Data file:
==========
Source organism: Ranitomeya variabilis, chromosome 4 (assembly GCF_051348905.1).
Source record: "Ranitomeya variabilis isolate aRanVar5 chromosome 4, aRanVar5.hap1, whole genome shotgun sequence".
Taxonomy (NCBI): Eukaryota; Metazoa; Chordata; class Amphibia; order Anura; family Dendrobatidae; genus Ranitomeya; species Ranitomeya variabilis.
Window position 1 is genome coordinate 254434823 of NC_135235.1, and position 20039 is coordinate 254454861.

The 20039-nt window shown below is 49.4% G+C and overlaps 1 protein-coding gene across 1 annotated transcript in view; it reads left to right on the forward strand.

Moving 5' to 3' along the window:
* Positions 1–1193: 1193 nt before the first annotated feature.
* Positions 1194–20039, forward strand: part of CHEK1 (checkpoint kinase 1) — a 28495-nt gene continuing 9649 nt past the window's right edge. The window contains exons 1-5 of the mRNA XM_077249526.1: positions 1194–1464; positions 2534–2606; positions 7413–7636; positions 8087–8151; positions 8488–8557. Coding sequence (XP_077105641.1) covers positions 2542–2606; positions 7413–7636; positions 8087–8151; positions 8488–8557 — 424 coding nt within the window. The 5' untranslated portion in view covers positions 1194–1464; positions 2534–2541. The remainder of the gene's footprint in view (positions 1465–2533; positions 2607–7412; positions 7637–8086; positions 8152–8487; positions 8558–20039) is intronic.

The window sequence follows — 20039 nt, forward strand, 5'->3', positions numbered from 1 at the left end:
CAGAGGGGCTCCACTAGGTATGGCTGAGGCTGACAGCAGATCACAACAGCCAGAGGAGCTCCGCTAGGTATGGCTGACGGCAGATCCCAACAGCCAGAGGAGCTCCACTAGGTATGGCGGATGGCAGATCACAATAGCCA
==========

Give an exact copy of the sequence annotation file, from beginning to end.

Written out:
Source organism: Ranitomeya variabilis, chromosome 4 (assembly GCF_051348905.1).
Source record: "Ranitomeya variabilis isolate aRanVar5 chromosome 4, aRanVar5.hap1, whole genome shotgun sequence".
Taxonomy (NCBI): Eukaryota; Metazoa; Chordata; class Amphibia; order Anura; family Dendrobatidae; genus Ranitomeya; species Ranitomeya variabilis.
Window position 1 is genome coordinate 254434823 of NC_135235.1, and position 20039 is coordinate 254454861.

The 20039-nt window shown below is 49.4% G+C and overlaps 1 protein-coding gene across 1 annotated transcript in view; it reads left to right on the forward strand.

Moving 5' to 3' along the window:
* Positions 1–1193: 1193 nt before the first annotated feature.
* Positions 1194–20039, forward strand: part of CHEK1 (checkpoint kinase 1) — a 28495-nt gene continuing 9649 nt past the window's right edge. The window contains exons 1-5 of the mRNA XM_077249526.1: positions 1194–1464; positions 2534–2606; positions 7413–7636; positions 8087–8151; positions 8488–8557. Coding sequence (XP_077105641.1) covers positions 2542–2606; positions 7413–7636; positions 8087–8151; positions 8488–8557 — 424 coding nt within the window. The 5' untranslated portion in view covers positions 1194–1464; positions 2534–2541. The remainder of the gene's footprint in view (positions 1465–2533; positions 2607–7412; positions 7637–8086; positions 8152–8487; positions 8558–20039) is intronic.

The window sequence follows — 20039 nt, forward strand, 5'->3', positions numbered from 1 at the left end:
CAGAGGGGCTCCACTAGGTATGGCTGAGGCTGACAGCAGATCACAACAGCCAGAGGAGCTCCGCTAGGTATGGCTGACGGCAGATCCCAACAGCCAGAGGAGCTCCACTAGGTATGGCGGATGGCAGATCACAATAGCCA